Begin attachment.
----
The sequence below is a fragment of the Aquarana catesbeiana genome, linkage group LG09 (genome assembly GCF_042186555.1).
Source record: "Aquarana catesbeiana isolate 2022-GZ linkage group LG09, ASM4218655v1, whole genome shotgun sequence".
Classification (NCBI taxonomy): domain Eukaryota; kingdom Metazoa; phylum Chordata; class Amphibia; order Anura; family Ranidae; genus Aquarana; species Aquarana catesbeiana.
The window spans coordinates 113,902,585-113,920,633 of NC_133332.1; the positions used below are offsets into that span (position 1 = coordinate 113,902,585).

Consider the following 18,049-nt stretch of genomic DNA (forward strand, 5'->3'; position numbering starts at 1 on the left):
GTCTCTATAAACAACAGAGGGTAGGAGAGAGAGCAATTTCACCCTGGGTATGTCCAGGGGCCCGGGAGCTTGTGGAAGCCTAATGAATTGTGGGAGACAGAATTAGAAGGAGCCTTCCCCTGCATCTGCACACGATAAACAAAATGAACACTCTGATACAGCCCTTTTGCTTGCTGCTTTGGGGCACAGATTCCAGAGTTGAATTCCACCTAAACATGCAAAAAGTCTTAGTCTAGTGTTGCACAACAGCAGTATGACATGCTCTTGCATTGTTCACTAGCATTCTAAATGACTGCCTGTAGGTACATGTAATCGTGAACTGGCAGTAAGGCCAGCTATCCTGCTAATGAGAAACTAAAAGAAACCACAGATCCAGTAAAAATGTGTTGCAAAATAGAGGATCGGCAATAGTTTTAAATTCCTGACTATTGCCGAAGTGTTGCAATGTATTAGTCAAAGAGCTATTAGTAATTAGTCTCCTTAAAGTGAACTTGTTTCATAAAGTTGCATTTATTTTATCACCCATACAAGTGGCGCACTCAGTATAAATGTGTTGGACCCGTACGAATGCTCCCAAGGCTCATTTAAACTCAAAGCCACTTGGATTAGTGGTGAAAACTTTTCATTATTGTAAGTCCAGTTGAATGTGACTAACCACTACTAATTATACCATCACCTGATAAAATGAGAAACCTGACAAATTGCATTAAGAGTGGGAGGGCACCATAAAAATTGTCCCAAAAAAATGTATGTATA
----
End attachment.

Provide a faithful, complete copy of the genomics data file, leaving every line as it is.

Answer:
The sequence below is a fragment of the Aquarana catesbeiana genome, linkage group LG09 (genome assembly GCF_042186555.1).
Source record: "Aquarana catesbeiana isolate 2022-GZ linkage group LG09, ASM4218655v1, whole genome shotgun sequence".
Classification (NCBI taxonomy): domain Eukaryota; kingdom Metazoa; phylum Chordata; class Amphibia; order Anura; family Ranidae; genus Aquarana; species Aquarana catesbeiana.
The window spans coordinates 113,902,585-113,920,633 of NC_133332.1; the positions used below are offsets into that span (position 1 = coordinate 113,902,585).

Consider the following 18,049-nt stretch of genomic DNA (forward strand, 5'->3'; position numbering starts at 1 on the left):
GTCTCTATAAACAACAGAGGGTAGGAGAGAGAGCAATTTCACCCTGGGTATGTCCAGGGGCCCGGGAGCTTGTGGAAGCCTAATGAATTGTGGGAGACAGAATTAGAAGGAGCCTTCCCCTGCATCTGCACACGATAAACAAAATGAACACTCTGATACAGCCCTTTTGCTTGCTGCTTTGGGGCACAGATTCCAGAGTTGAATTCCACCTAAACATGCAAAAAGTCTTAGTCTAGTGTTGCACAACAGCAGTATGACATGCTCTTGCATTGTTCACTAGCATTCTAAATGACTGCCTGTAGGTACATGTAATCGTGAACTGGCAGTAAGGCCAGCTATCCTGCTAATGAGAAACTAAAAGAAACCACAGATCCAGTAAAAATGTGTTGCAAAATAGAGGATCGGCAATAGTTTTAAATTCCTGACTATTGCCGAAGTGTTGCAATGTATTAGTCAAAGAGCTATTAGTAATTAGTCTCCTTAAAGTGAACTTGTTTCATAAAGTTGCATTTATTTTATCACCCATACAAGTGGCGCACTCAGTATAAATGTGTTGGACCCGTACGAATGCTCCCAAGGCTCATTTAAACTCAAAGCCACTTGGATTAGTGGTGAAAACTTTTCATTATTGTAAGTCCAGTTGAATGTGACTAACCACTACTAATTATACCATCACCTGATAAAATGAGAAACCTGACAAATTGCATTAAGAGTGGGAGGGCACCATAAAAATTGTCCCAAAAAAATGTATGTATA